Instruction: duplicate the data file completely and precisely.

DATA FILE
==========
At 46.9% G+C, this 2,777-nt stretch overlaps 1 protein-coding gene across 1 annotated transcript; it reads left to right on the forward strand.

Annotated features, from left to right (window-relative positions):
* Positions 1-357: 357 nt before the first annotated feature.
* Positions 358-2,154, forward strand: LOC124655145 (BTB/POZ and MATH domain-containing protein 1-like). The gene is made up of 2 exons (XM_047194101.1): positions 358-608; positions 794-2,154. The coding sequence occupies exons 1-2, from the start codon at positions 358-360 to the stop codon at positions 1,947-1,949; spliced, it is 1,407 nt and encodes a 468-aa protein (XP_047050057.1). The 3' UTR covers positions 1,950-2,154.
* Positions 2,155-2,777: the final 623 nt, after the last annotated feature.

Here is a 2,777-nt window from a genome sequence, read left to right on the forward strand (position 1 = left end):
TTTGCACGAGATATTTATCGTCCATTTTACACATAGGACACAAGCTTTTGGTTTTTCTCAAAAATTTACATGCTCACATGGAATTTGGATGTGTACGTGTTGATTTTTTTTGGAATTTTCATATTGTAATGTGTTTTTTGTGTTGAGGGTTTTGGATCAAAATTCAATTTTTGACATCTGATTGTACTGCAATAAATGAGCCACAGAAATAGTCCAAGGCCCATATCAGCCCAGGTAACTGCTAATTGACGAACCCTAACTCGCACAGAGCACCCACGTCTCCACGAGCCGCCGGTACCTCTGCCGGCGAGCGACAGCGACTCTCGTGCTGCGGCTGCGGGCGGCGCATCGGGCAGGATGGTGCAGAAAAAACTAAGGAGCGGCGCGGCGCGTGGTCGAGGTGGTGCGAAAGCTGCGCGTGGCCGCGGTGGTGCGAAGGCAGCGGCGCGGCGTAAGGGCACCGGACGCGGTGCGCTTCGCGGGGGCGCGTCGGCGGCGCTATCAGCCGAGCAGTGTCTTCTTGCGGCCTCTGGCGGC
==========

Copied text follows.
At 46.9% G+C, this 2,777-nt stretch overlaps 1 protein-coding gene across 1 annotated transcript; it reads left to right on the forward strand.

Annotated features, from left to right (window-relative positions):
* Positions 1-357: 357 nt before the first annotated feature.
* Positions 358-2,154, forward strand: LOC124655145 (BTB/POZ and MATH domain-containing protein 1-like). The gene is made up of 2 exons (XM_047194101.1): positions 358-608; positions 794-2,154. The coding sequence occupies exons 1-2, from the start codon at positions 358-360 to the stop codon at positions 1,947-1,949; spliced, it is 1,407 nt and encodes a 468-aa protein (XP_047050057.1). The 3' UTR covers positions 1,950-2,154.
* Positions 2,155-2,777: the final 623 nt, after the last annotated feature.

Here is a 2,777-nt window from a genome sequence, read left to right on the forward strand (position 1 = left end):
TTTGCACGAGATATTTATCGTCCATTTTACACATAGGACACAAGCTTTTGGTTTTTCTCAAAAATTTACATGCTCACATGGAATTTGGATGTGTACGTGTTGATTTTTTTTGGAATTTTCATATTGTAATGTGTTTTTTGTGTTGAGGGTTTTGGATCAAAATTCAATTTTTGACATCTGATTGTACTGCAATAAATGAGCCACAGAAATAGTCCAAGGCCCATATCAGCCCAGGTAACTGCTAATTGACGAACCCTAACTCGCACAGAGCACCCACGTCTCCACGAGCCGCCGGTACCTCTGCCGGCGAGCGACAGCGACTCTCGTGCTGCGGCTGCGGGCGGCGCATCGGGCAGGATGGTGCAGAAAAAACTAAGGAGCGGCGCGGCGCGTGGTCGAGGTGGTGCGAAAGCTGCGCGTGGCCGCGGTGGTGCGAAGGCAGCGGCGCGGCGTAAGGGCACCGGACGCGGTGCGCTTCGCGGGGGCGCGTCGGCGGCGCTATCAGCCGAGCAGTGTCTTCTTGCGGCCTCTGGCGGC